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Is Climate Change in Your Supply Chain Strategy?

Michael Wilson | Mar 10, 2015

Climate change transcends cultural, geographical, and political boundaries. The world must come together as a global community to prepare for climate change, which is already ...

Dollarphotoclub_60929567Climate change transcends cultural, geographical, and political boundaries. The world must come together as a global community to prepare for climate change, which is already affecting the Earth: scientific research has shown that the five hottest years ever-recorded have all occurred since 1997. If we don’t get a handle on carbon emissions and other climate change factors, scientists believe that average surface temperatures could increase as much as 10 degrees Fahrenheit by the end of the 21st century. These morbid facts require action on the part of global supply chain leaders whose company operations have a direct impact on climate change.

Examining Global Supply Chain Strategy in a Climate Change Context

To date, there is still some work to be done when it comes to climate change and supply chain strategy. In a research study released by CDP and Accenture, it was shown that suppliers in Europe including France, Spain, the United Kingdom and Germany are the most sustainable. Chinese, Italian, and U.S. suppliers are vulnerable to climate change risks, because of a combination of high exposure to risk and a relative lack of preparation. Of all the countries studied, Japan was the only one that was equipped to respond to significant climate risks.

However, the news is not all bad for North America. The CDP named the U.S. as an incubator of leadership, since many organizations leading the charge to positive action to address climate change are based there. This is quite important when you consider the amount of pollution the U.S. and other modern countries emit: the U.S. itself makes up only 5% of the world’s population, yet accounts for 22% of global carbon emissions.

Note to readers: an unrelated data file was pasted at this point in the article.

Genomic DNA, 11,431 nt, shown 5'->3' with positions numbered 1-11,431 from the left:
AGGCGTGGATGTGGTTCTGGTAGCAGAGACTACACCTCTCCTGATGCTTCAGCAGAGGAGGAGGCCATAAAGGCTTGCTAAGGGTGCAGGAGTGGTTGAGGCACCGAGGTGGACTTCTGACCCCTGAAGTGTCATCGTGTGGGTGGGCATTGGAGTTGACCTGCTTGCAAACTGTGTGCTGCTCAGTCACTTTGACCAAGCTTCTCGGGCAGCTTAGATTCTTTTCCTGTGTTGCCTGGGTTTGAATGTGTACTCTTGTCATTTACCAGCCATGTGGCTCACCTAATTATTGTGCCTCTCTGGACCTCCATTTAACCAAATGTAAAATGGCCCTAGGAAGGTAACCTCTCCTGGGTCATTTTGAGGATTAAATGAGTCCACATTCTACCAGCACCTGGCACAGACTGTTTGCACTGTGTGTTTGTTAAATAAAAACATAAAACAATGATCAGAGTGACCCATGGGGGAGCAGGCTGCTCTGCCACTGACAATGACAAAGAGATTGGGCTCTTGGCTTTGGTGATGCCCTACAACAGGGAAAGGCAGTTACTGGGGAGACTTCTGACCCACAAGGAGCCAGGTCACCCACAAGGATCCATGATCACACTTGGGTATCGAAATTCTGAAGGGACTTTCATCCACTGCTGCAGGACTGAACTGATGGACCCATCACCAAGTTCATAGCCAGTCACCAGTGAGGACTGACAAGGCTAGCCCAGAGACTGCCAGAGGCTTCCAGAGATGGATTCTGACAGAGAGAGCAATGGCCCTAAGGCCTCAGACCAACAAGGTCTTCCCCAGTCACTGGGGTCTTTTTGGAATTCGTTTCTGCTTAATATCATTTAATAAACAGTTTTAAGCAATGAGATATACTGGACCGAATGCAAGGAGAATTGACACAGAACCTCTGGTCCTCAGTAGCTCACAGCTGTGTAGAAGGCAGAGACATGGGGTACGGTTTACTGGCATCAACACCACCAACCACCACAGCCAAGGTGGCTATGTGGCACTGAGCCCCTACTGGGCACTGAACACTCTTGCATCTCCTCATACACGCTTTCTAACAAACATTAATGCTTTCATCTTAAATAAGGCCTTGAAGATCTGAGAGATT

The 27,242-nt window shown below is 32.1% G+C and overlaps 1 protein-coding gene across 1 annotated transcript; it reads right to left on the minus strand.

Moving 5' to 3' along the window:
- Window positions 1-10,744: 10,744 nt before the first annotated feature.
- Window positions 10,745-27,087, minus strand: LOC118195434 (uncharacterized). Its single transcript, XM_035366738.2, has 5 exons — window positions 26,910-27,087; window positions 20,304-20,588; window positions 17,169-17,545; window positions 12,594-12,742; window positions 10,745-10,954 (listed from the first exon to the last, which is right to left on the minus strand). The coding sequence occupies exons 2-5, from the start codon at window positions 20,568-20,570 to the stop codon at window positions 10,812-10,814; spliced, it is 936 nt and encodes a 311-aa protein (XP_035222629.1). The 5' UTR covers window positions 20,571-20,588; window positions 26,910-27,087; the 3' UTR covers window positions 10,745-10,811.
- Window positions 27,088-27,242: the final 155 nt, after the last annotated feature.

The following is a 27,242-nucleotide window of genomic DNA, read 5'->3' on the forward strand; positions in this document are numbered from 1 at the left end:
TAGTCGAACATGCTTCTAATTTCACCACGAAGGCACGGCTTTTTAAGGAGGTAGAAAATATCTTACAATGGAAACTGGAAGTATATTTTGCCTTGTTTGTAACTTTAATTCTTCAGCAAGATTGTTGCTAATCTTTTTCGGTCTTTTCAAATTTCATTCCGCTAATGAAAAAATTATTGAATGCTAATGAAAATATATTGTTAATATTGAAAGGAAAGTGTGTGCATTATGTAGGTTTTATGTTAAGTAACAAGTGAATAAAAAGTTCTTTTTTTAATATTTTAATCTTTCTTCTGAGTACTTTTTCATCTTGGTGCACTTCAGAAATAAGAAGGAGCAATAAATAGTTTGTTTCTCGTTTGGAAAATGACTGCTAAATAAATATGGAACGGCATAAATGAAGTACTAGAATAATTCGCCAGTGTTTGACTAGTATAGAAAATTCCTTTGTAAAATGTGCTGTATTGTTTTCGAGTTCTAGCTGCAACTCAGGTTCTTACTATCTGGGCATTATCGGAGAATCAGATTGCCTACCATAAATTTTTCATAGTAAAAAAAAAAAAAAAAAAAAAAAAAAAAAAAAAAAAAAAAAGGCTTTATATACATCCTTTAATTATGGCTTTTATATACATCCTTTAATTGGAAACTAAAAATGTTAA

Tips for Handling Climate Change in Your Supply Chain Strategy

PwC says that three of the top industries that are susceptible to harm because of climate change are agriculture, energy, and mining. However, businesses in every industry will benefit from improving their approach to handling climate change risks in their supply chain. Here are three ways you can get your supply chain strategy ready to handle climate change risks:

  1. Stay agile. Some companies see their supply chains suffer significant damage as a result of climate change because they aren’t prepared to deal with the change. Don’t be rigid with your supply chain policies. You should be willing to change your operating methods, suppliers, and logistical procedures to make dealing with climate change easier.
  2. Create a dedicated team for climate change. Everyone that is involved with your supply chain, from the on-site workers to the C-level suite, needs to have some type of input on how your supply chain will deal with climate change. This creates buy-in and makes it easier for your team to participate in new policies.
  3. Using your dedicated team to improve supply chain technologies is also suggested. From the raw materials to the manufacturing floor, there are ways your process can have a smaller environmental impact. Set this as a main goal for your dedicated team and give them plenty of resources to implement the changes.
  4. Do your part to reverse climate change and go green. The companies that can handle supply chain issues the best are the ones that actively involve themselves in reversing climate change, instead of just shielding their business from its effects. For example, back in 2007 Starbucks invested in climate adaption programs for farmers, to help protect landscapes and make sure they were suitable for coffee bean growth.

Incorporating environmental changes into your a supply chain strategy doesn’t have to be complicated or arduous. By making sure that your organization is well aware of climate change and its negative impacts, you can work to reverse them and help improve both your business and the future environmental outlook of the world at large.

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